About 174 million years ago, on what was probably an otherwise pleasant day, a lobster realized it was being eaten by a squid who, in turn, realized it was being eaten by a shark. And then they died … according to this fossil.
The fossil was found in Germany, and it took a good dose of sleuthing before scientists could determine exactly what it was showing them. Scientists immediately recognized parts of the fossil as belonging to a belemnite—an ancient sea creature that resembles a squid—including two large hooks, hundreds of smaller hooks, and the torpedo-shaped shell known as the rostrum.
Scientists were also able to quickly identify the crustacean’s claws, which was interspersed with the belemnite’s terrifying hooks. What stumped the scientists was that the shark seemed to be completely absent. Another team of scientists argued in this paper that the fossil was really the remainder of a large marine predator’s meal.
The backbone of that argument is based on another well-preserved fossil of just such a shark from that same time period, which is housed in the Staatliches Museum für Naturkunde Stuttgart (SMNS). Inside that fossil are roughly 200 belemnite shells, the same creature found in this fossil (and in countless other large sea creatures, like ichthyosaurs and marine crocodiles). Ancient crustacean parts have also been associated with belemnites.
Christian Klug, lead author of the paper and curator of the Paleontological Institute and Museum at Zurich University, mentioned how difficult it was to properly interpret the fossil. “I first thought there were two crustaceans and that they perhaps scavenged on the belemnite carcass. But then it turned out that all the pieces belonged to one crustacean. The mode of preservation then led to the conclusion that it is a molt. It is known from several cephalopods that they love eating molts (for reasons us humans won’t understand). Hence, it was quite likely that the belemnite was nibbling on the empty shell.”
Adiël Klompmaker, who is the curator of paleontology at the Alabama Museum of Natural History, University of Alabama, discussed how rare soft-tissue preservation is and argued “one may argue that the softest parts of the belemnite simply decayed prior to fossilization without needing the predation event by a large vertebrate as an explanation. However, the rostrum and arms are not aligned, but are oriented at an unnatural right angle. Moreover, some soft tissue such as muscles of the belemnite are actually preserved, yet much of the rest of the soft tissue is missing. Both points argue against preservation as an explanation and favor the predation idea.”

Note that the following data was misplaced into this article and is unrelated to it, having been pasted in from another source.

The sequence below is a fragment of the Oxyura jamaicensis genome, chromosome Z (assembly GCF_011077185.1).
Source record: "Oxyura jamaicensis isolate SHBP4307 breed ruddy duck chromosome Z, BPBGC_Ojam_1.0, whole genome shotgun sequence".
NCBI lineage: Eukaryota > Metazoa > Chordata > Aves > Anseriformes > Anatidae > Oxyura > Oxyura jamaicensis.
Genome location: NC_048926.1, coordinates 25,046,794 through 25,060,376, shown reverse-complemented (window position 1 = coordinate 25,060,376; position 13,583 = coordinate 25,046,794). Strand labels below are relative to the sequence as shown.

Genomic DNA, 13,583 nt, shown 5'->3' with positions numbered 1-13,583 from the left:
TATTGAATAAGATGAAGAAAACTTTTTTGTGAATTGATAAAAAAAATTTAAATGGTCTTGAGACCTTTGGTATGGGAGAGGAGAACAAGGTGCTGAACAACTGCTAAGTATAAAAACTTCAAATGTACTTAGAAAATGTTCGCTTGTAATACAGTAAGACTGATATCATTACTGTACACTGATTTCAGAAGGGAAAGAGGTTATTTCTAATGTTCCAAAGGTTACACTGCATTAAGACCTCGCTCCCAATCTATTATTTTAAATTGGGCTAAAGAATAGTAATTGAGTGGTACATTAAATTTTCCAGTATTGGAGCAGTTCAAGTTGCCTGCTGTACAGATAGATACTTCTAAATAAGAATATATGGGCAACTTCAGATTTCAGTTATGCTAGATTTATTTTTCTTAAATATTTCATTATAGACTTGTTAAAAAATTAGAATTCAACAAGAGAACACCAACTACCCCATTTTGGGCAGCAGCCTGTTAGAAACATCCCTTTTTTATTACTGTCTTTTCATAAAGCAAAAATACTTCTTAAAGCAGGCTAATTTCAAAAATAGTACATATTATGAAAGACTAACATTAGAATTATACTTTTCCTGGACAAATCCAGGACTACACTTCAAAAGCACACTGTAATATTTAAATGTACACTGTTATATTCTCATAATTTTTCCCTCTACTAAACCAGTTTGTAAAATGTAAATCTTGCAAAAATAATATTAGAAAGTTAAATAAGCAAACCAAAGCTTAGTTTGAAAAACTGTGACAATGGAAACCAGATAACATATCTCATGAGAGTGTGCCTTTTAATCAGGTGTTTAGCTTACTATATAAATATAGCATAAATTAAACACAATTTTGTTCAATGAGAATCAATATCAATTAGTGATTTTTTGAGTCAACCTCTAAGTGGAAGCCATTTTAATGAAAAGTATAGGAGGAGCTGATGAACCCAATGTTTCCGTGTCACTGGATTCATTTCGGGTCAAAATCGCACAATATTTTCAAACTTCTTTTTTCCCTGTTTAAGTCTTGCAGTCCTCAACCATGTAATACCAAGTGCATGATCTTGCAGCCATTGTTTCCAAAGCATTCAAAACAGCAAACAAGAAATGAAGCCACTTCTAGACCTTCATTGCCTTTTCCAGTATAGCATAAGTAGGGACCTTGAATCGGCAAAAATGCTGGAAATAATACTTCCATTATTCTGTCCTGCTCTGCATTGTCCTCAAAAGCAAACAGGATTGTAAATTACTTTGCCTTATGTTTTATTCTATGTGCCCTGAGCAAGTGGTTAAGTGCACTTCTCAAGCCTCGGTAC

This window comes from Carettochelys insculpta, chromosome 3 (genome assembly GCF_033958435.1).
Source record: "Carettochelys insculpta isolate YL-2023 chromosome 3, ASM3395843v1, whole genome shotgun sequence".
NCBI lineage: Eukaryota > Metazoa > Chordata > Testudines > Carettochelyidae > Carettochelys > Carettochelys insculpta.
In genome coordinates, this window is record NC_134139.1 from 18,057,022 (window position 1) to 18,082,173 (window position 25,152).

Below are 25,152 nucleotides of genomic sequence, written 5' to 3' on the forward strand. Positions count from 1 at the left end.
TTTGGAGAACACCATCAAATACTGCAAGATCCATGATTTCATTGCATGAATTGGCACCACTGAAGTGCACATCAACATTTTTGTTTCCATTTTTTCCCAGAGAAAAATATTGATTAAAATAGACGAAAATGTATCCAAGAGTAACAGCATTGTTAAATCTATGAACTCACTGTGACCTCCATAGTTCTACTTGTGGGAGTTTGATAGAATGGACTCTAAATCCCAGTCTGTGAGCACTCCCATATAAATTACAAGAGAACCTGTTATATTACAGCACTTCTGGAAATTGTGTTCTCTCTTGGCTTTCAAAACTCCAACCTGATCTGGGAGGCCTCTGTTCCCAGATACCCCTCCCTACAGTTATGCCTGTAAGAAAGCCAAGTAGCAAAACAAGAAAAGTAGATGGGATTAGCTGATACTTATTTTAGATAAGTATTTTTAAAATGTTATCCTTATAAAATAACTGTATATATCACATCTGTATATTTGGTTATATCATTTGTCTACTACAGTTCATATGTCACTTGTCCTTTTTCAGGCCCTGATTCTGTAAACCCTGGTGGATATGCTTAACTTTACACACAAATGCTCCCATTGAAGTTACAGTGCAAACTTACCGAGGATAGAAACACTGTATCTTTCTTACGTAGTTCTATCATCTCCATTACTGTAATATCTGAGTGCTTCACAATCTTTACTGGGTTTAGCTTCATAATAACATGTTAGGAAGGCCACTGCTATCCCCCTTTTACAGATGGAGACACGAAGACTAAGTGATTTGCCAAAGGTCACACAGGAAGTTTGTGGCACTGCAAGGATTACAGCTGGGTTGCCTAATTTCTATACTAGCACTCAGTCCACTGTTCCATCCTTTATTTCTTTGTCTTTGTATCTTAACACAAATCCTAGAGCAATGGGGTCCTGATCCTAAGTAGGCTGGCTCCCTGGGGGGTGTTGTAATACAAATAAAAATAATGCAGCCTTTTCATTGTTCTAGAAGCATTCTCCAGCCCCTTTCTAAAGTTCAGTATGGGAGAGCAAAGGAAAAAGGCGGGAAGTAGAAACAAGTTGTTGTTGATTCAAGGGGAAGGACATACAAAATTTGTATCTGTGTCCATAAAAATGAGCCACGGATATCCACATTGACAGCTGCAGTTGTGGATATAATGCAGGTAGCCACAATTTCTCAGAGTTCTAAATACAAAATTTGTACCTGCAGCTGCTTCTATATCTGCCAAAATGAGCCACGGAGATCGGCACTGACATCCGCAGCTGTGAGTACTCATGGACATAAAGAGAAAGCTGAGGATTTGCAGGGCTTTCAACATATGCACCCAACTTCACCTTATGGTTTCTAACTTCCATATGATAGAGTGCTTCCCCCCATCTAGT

Klompmaker then debates over whether the crustacean was a molt, or merely corpse leftovers, “The more edible, less calcified parts of the crustacean, which may have been targeted by the belemnite, are gone. If correct, the belemnite actually may have caught a living (or recently dead) crustacean on or near the ocean bottom, did not pay close attention to its surroundings as a result, and subsequently got caught by a large vertebrate predator. It probably happened close to the ocean bottom, because that is where the lobster lived and the fact that both ends of the belemnite, the rostrum and the arms, are preserved very close to each other, which would be less likely had it happened high in the water column. Thus, the slab with the fossils may represent a double act of predation, which is so rare! The vertebrate predator may have intentionally left the rest of the belemnite because it is less edible or the predator got distracted itself.”
Paleoichthyologist Allison Bronson, who studies ancient fish at Humboldt State University, agrees with these findings. She noted to Gizmodo in an email, “Sharks are intelligent animals, and just like a living shark might mouth something to figure out if it’s edible, this fossil shark probably decided the soft bits of the belemnite were good, but this large, hard rostrum wasn’t worth ingesting.” She also mentioned how sharks today often reject things they tried to eat, like hagfish or an angel shark.
These attempted meal remnants are more formally called traces. Scientists decided to coin a new term, pabulite, to describe these types of partially-eaten ichnofossils. The word comes from the Latin pabulum (which means food) and the Greek lithos (meaning stone). Bronson notes, “What’s remarkable about this, to me, is that it’s fossil evidence of a decision. Whether this was a large shark or a bony fish that tried to eat this Passaloteuthis (we can’t know without some fossil teeth or evidence of bite marks, really) that animal made a decision not to continue ingesting the prey item.”
Several pabulites are documented in fossil records, but only a bare few are actually described in papers and put on display in a museum. How’s that for some food for thought?